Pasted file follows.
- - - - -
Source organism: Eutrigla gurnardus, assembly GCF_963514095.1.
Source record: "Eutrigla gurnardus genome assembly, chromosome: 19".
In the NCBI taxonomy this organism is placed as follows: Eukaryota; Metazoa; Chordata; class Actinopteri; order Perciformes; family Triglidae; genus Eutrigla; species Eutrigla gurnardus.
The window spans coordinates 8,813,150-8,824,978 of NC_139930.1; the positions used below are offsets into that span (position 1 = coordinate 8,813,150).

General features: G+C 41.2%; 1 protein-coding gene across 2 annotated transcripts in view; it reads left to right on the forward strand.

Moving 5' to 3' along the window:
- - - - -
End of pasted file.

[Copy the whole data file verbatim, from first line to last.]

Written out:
Source organism: Eutrigla gurnardus, assembly GCF_963514095.1.
Source record: "Eutrigla gurnardus genome assembly, chromosome: 19".
In the NCBI taxonomy this organism is placed as follows: Eukaryota; Metazoa; Chordata; class Actinopteri; order Perciformes; family Triglidae; genus Eutrigla; species Eutrigla gurnardus.
The window spans coordinates 8,813,150-8,824,978 of NC_139930.1; the positions used below are offsets into that span (position 1 = coordinate 8,813,150).

General features: G+C 41.2%; 1 protein-coding gene across 2 annotated transcripts in view; it reads left to right on the forward strand.

Moving 5' to 3' along the window: